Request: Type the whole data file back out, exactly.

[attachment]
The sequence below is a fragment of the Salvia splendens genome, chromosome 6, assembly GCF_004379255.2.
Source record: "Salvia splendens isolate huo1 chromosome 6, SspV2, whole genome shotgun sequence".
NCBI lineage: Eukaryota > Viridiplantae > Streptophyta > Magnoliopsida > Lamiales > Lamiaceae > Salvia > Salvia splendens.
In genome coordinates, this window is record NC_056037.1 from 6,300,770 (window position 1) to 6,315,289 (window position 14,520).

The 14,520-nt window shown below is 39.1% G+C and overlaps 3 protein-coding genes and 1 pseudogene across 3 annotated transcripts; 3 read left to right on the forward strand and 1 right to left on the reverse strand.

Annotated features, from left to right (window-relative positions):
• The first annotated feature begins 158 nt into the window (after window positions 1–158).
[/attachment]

The sequence below is a fragment of the Salvia splendens genome, chromosome 6, assembly GCF_004379255.2.
Source record: "Salvia splendens isolate huo1 chromosome 6, SspV2, whole genome shotgun sequence".
NCBI lineage: Eukaryota > Viridiplantae > Streptophyta > Magnoliopsida > Lamiales > Lamiaceae > Salvia > Salvia splendens.
In genome coordinates, this window is record NC_056037.1 from 6,300,770 (window position 1) to 6,315,289 (window position 14,520).

The 14,520-nt window shown below is 39.1% G+C and overlaps 3 protein-coding genes and 1 pseudogene across 3 annotated transcripts; 3 read left to right on the forward strand and 1 right to left on the reverse strand.

Annotated features, from left to right (window-relative positions):
• The first annotated feature begins 158 nt into the window (after window positions 1–158).